Incidentally, the Ramban maintains that, now that Ya'akov Avinu talked about Yosef having more children, it is inconceivable that his words should have been spoken in vain and that, without shadow of doubt, he did indeed father more children, who inherited together the children of Efrayim and Menasheh.


The Fall of Shimshon

"It is for your salvation that I long" (49:18).

The current Pesukim refer to Shimshon, who is 'the snake' mentioned in the previous Pasuk, as Rashi explains (See end of article).


Shimshon, the Ramban explains, was the last of the 'judges' and the only one to fall into the hands of the enemy. Shmuel, who took over the reins of leadership from Shimshon and who did not fight the battles of Yisrael, was a Navi, and still in his time, the era of Kings took over from that of the Judges.

And when Ya'akov saw that the salvation brought about by Shimshon came to an abrupt end, he declared the above Pasuk. What he meant was that it was for the ultimate salvation of Hashem that would last forever that he was waiting for, and not for the short-term salvation of the snake (Shimshon).

Rabeinu Bachye actually ascribes the current Pasuk to Shimshon, as the Tefilah that he offered to G-d because the house collapsed, killing all those who were inside as well as those who were on the roof.


Incidentally, in the first of numerous reasons to explain why Shimshon is referred to as 'a snake', Rabeinu Bachye explains that his method of fighting resembled that of a snake. Like a snake, he would operate on his own, like a snake, he would suddenly appear among the P'lishtim - as if from nowhere; and like a snake, he would strike, kill and disappear, leaving no trace of his whereabouts.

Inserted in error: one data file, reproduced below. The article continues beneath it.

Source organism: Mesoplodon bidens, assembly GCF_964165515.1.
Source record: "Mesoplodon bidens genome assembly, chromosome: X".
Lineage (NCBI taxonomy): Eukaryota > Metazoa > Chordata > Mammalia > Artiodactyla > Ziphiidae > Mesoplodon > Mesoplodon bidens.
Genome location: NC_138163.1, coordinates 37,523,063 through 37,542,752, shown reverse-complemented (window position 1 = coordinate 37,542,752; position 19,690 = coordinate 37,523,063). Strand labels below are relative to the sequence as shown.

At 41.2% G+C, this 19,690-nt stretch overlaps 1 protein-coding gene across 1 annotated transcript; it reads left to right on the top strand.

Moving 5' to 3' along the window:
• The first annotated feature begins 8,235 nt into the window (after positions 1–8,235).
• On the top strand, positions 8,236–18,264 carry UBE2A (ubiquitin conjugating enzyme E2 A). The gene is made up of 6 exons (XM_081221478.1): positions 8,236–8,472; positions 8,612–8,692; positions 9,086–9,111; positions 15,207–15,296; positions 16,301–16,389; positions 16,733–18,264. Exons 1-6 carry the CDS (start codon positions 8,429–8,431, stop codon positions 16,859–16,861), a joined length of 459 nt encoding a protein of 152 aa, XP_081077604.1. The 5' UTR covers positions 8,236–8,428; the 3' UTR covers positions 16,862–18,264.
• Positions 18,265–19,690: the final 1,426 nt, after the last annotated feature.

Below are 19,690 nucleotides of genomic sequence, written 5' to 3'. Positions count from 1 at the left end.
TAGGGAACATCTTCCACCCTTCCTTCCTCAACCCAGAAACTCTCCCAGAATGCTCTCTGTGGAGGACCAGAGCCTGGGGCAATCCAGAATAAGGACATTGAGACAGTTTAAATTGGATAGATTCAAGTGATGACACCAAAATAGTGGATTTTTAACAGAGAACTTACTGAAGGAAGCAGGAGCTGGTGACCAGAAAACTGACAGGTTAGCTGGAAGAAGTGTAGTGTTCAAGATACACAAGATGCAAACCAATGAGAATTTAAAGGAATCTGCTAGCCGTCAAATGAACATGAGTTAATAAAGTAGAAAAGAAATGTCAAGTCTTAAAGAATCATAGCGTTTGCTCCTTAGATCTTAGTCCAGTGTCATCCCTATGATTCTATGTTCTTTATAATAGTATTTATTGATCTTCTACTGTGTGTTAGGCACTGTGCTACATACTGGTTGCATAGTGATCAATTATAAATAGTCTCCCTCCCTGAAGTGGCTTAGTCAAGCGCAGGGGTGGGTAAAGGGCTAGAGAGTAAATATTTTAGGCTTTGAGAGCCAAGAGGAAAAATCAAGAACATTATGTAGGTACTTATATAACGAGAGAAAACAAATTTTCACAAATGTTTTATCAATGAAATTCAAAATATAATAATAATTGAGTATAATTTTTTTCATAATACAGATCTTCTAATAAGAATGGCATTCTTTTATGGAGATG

The Troops of Gad

"The troops of Gad will go to war and they will all return safely" (49:19).

This is roughly how Rashi translates the Pasuk, following in the footsteps of Targum Unklus and Targum Yonasan. They explain the Pasuk with reference to the tribe of Gad, who were fierce soldiers, and who would keep their promise to lead Yisrael into battle, together with Reuven and half of Menasheh, during the conquest of Cana'an, and all of whom returned safely to their home in Eiver ha'Yarden.


The Ramban however, translates the first half of the Pasuk as "Gad, Troops will invade the land of Gad". And, citing the parallel b'rachah of Moshe Rabeinu in 've'Zos ha'B'rachah' (33:2), he refers to 'Gad's evil neighbours Amon and Mo'av, who would attack them time and time again, to plunder the large territory that Gad owned in Eiver ha'Yarden. And the Pasuk concludes with the prophecy that, each time, Gad would succeed in forcing them to retrace their steps and to return to their land empty-handed.

See the above-mentioned Pasuk in 've'Zos ha'B'rachah' and Rashi there for a more detailed description of the immense strength of the soldiers of Gad.


Alternatively, the Ramban suggests, Ya'akov was referring to the episode with Yiftach ha'Gil'adi, who, defending his land against the vastly superior army of Amon, soundly defeated them and went on to capture many of their cities.